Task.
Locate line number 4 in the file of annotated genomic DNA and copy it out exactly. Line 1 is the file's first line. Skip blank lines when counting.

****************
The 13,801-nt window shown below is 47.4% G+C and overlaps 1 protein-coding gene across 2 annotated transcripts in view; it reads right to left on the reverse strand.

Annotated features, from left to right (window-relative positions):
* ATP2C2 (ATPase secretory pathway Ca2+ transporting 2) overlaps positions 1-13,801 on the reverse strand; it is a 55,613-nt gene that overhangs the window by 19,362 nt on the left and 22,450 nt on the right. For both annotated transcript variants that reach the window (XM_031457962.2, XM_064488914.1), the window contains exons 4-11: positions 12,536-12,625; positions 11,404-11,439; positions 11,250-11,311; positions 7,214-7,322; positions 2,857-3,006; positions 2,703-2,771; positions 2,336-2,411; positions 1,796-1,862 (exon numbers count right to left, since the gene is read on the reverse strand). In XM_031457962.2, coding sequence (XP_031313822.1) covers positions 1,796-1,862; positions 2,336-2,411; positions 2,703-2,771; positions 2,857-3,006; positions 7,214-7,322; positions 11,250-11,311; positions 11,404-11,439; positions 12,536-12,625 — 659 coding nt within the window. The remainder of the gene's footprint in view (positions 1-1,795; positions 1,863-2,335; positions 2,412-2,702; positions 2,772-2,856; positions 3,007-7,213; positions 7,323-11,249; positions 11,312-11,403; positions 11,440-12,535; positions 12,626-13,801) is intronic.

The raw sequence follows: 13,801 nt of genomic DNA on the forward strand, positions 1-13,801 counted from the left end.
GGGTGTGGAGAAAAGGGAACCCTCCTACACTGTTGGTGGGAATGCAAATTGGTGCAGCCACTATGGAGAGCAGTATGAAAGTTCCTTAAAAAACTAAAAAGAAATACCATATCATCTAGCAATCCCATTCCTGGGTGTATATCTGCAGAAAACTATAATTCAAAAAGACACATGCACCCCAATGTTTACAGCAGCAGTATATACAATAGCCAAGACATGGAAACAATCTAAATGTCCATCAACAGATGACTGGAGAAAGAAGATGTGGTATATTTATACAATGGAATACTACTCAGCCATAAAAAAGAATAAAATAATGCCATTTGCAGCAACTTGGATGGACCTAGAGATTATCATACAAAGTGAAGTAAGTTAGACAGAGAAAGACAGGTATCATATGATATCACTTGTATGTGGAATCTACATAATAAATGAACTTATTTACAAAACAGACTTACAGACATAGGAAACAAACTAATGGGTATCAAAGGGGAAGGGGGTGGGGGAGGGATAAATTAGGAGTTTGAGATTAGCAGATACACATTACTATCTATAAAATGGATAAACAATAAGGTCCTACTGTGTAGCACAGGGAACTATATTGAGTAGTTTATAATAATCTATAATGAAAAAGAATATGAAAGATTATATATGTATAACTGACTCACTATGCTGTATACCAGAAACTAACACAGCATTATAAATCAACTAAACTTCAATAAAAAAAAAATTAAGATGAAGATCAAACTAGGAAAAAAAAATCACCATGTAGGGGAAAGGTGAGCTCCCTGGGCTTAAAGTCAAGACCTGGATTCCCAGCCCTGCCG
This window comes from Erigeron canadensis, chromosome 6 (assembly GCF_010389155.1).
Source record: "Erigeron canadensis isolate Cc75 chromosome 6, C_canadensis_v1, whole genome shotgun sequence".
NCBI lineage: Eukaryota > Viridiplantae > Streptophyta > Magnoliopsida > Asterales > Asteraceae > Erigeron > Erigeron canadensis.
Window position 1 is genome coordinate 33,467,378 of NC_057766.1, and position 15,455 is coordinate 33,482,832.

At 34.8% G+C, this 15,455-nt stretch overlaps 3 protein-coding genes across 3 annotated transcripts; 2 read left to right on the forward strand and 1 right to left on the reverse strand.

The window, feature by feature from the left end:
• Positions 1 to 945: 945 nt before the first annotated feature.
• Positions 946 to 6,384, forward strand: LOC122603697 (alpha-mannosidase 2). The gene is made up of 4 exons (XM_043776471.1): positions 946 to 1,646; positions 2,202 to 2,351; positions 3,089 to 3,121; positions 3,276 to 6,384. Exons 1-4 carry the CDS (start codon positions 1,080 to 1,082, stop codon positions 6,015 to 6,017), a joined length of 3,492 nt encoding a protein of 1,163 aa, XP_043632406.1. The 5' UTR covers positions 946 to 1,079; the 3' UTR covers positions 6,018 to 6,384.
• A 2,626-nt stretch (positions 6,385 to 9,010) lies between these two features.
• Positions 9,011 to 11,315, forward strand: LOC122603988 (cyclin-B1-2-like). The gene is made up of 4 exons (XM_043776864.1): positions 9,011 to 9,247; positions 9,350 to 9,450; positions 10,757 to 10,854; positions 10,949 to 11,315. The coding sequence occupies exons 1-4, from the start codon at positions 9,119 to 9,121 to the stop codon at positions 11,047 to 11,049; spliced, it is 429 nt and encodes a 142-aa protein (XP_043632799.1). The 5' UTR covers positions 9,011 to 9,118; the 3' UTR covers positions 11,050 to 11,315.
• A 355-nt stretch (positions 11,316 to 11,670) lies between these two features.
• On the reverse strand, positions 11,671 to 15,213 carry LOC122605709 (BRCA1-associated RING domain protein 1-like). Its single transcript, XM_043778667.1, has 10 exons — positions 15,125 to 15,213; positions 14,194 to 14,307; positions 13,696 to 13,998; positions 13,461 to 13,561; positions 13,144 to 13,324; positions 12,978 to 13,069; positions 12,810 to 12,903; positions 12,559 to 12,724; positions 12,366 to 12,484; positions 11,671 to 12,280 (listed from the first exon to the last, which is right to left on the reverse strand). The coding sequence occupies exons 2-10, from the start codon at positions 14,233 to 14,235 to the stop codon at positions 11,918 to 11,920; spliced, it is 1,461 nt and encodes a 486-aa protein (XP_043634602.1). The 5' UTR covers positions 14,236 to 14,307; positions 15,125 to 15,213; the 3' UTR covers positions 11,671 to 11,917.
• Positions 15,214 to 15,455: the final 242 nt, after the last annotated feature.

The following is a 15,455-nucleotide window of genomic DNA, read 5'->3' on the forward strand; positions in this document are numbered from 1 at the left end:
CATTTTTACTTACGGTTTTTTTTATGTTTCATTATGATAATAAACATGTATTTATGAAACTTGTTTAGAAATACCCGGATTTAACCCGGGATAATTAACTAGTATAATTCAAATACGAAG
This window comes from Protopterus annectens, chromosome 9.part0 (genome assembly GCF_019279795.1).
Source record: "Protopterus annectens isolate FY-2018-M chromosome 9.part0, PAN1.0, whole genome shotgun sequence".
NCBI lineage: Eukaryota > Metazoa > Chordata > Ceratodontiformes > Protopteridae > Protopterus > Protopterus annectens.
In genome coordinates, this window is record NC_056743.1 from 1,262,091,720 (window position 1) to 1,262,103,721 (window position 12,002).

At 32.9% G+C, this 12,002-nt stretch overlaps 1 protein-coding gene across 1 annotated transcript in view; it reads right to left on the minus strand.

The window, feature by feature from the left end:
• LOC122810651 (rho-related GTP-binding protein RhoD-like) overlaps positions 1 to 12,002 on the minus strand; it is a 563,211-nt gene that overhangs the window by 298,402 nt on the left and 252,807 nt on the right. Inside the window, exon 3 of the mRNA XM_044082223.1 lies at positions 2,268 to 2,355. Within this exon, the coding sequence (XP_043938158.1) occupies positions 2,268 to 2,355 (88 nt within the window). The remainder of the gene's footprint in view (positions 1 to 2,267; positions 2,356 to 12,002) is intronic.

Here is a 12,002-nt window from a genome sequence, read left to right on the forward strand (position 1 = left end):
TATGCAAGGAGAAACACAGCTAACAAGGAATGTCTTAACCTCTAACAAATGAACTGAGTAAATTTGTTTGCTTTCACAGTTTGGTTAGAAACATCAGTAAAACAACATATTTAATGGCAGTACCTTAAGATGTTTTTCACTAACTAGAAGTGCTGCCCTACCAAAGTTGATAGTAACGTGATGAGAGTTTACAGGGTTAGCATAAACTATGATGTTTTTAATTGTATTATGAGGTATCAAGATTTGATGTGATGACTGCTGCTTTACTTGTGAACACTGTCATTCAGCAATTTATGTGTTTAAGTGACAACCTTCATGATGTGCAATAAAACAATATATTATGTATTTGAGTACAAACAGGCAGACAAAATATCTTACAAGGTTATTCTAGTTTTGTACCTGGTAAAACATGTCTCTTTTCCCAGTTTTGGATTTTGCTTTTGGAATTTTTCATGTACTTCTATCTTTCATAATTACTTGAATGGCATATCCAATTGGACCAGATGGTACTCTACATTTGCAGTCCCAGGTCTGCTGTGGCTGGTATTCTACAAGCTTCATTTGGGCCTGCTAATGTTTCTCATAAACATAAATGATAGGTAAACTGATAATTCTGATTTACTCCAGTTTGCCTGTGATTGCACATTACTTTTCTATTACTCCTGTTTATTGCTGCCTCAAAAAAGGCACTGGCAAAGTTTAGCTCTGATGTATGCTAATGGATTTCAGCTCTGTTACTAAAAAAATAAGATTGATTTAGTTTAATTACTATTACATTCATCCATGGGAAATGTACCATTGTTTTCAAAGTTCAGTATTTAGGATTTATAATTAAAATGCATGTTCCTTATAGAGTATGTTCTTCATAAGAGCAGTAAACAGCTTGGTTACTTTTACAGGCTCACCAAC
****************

The raw sequence follows: 13,801 nt of genomic DNA on the forward strand, positions 1-13,801 counted from the left end.